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Assessment board members scheduled for training

LOCK HAVEN — For the first time ever, members of the Clinton County Assessment Board of Appeals will be required to complete training under Act 155 of 2018.

Clinton County Chief Assessor Keith Yearick brought the news to the county commissioners work session on Monday morning.

Yearick said the training, which includes three separate training modules, is being offered as live trainings or webinars by the County Commissioners Association of Pennsylvania in partnership with the Assessors’ Association of Pennsylvania.

Beginning in May, all board members will also be able to take the training modules online on demand through CCAP at their convenience.

All individuals who serve on a board as of Jan. 1, 2020 must complete the modules by June 30. Any members appointed after Jan. 1, will have six months from the time of their appointment to complete the training.

Alternates must also complete the training, Yearick said. The cost is $10 per module.

Commissioner Miles Kessinger asked Yearick to find out if former alternates would be willing to take the training. Kessinger said the county will likely set up a time for the board members to acquire the training all at one time within the county.

In other business, the commissioners heard from county planning director Katie deSilva that county solicitor Larry Coploff has looked over a preliminary contract with Delta, a consulting firm working with Tioga and Lycoming Counties, and has suggested several changes before the county decides to join the neighboring counties applying for the BUILD Grant to cover trail construction. If the changes are approved by Delta, the contract will be on Thursday’s agenda for board approval, she said.

Clarissa Shirk, Independent Living Program Coordinator at Clinton County Children and Youth, reported on the Statewide Adoption Network Conference which she attended in January in State College.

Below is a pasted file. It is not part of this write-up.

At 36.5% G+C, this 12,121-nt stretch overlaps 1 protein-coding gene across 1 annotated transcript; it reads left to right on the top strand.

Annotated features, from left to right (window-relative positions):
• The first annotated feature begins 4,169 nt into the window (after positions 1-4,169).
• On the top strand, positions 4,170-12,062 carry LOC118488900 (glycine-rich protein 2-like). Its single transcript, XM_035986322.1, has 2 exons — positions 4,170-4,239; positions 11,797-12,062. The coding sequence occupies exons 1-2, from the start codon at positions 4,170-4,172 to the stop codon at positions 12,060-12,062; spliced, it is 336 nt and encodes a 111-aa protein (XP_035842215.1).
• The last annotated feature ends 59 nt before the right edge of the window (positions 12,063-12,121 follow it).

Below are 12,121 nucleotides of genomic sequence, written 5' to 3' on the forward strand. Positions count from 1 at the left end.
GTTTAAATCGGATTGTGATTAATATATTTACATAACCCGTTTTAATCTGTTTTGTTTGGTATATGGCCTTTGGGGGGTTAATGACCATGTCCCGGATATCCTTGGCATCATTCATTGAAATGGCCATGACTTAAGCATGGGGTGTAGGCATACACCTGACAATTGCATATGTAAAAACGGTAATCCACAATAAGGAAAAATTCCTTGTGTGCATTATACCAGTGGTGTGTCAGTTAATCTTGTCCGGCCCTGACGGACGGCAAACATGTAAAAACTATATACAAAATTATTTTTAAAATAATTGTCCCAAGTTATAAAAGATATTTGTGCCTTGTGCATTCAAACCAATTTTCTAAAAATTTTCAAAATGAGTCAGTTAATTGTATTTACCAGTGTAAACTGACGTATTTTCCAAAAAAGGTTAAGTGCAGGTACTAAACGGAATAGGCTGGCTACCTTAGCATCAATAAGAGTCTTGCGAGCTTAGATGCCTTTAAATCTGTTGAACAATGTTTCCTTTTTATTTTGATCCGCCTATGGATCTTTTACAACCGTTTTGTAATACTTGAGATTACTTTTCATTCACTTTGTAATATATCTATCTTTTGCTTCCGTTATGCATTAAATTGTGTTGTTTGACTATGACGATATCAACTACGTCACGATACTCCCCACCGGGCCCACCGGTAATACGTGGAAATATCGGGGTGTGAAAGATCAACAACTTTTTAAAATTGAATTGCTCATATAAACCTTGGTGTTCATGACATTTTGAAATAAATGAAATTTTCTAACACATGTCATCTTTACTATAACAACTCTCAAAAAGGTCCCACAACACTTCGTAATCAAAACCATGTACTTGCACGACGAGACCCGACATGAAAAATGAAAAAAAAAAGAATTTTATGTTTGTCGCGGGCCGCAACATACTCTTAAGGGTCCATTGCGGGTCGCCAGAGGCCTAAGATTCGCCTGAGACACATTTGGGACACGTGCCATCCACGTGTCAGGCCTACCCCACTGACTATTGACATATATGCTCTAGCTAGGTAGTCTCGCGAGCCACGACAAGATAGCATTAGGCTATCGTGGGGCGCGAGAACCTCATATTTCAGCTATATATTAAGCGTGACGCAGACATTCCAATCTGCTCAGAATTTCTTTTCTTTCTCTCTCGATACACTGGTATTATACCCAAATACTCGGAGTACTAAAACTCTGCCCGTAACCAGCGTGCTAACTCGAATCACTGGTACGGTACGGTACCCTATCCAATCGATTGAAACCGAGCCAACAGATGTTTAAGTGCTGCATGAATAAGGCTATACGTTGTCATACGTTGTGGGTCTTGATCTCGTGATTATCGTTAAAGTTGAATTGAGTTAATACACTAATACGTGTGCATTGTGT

She said she participated in three sessions. The first was under direction of Evan Thornburg, who works in the governor’s office in Philadelphia and runs the LGBTQ programs. Thornburg talked about the history of LGBTQ and how to provide better services to the children, criteria, resources and issues, Shirk said.

The second session was on legal issues for older kids, and included transition planning, securing adult connections, independent living and how to engage with older kids, according to Shirk.

Adolescent suicide was the third session. This group talked about concerns for parents, caregivers and professionals, what to look out for… signs… making a profile for youth who are more likely to commit suicide and how to intervene, Shirk explained.

She said there are 33 kids in Clinton County’s Independent Living Program at this time.

Chief Clerk Jann Meyers reminded the board that Thursday’s regular meeting of the commissioners will be a night meeting at 6:30 p.m. at the Piper building, and there will not be a work session next Monday, Feb. 17, which is Presidents Day.

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